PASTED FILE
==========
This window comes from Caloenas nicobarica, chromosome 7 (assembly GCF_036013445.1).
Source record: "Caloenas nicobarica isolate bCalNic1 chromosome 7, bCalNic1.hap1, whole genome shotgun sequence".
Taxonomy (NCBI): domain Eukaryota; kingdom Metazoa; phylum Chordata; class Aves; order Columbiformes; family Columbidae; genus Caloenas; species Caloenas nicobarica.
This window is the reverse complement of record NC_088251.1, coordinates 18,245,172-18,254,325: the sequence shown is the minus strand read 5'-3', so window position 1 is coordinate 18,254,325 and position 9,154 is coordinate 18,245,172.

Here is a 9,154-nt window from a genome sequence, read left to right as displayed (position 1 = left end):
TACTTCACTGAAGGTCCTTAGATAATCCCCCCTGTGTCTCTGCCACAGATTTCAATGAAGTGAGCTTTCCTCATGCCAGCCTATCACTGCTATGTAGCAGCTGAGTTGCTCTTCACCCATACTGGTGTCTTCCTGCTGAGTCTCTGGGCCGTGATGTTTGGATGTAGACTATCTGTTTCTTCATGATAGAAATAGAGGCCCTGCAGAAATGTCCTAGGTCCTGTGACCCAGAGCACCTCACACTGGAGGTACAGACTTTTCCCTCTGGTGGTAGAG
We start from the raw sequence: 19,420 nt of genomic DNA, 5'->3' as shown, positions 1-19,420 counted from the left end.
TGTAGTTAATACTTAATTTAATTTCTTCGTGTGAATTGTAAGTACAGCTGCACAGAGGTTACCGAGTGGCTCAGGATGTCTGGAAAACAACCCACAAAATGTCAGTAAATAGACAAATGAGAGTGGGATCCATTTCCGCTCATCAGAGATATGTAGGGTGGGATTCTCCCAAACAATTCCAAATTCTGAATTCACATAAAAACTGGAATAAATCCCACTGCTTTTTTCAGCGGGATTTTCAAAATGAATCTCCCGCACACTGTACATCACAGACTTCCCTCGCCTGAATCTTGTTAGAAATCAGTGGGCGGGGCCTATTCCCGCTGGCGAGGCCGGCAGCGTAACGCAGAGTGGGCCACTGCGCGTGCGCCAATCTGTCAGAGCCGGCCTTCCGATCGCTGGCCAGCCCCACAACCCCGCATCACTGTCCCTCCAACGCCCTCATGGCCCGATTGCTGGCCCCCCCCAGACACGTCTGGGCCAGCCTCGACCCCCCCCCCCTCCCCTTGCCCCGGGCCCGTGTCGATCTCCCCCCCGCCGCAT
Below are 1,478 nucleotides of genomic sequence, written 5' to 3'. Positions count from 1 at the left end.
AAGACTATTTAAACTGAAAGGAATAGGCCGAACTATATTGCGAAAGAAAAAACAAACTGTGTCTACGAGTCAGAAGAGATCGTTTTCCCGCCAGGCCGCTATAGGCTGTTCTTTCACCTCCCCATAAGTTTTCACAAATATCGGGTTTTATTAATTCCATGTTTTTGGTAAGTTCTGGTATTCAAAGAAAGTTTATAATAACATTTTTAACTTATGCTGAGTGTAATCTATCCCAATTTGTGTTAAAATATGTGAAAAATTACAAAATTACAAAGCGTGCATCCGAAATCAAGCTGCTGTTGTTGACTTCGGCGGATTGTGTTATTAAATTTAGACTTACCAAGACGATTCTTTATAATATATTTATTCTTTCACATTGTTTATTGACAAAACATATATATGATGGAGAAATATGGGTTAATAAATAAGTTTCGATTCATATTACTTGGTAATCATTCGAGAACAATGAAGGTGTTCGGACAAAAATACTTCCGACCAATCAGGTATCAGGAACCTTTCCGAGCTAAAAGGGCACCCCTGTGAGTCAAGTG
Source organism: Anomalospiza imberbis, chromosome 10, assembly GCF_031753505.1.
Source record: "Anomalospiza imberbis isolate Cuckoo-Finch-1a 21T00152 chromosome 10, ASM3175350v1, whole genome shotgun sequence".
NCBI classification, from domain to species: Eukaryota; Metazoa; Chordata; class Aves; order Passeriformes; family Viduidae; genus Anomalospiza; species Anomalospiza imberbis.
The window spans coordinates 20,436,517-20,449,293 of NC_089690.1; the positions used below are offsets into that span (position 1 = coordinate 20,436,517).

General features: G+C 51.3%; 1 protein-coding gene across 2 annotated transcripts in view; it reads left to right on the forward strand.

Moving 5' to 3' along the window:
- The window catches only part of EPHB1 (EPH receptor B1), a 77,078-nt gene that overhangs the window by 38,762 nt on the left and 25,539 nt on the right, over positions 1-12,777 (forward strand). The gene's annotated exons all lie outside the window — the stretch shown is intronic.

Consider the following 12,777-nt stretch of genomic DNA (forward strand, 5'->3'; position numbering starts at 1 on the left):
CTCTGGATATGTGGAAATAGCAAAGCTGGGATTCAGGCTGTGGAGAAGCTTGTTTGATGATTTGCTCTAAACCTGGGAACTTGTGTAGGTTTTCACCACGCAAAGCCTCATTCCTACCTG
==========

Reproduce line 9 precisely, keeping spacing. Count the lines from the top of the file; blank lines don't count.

Below are 1,478 nucleotides of genomic sequence, written 5' to 3'. Positions count from 1 at the left end.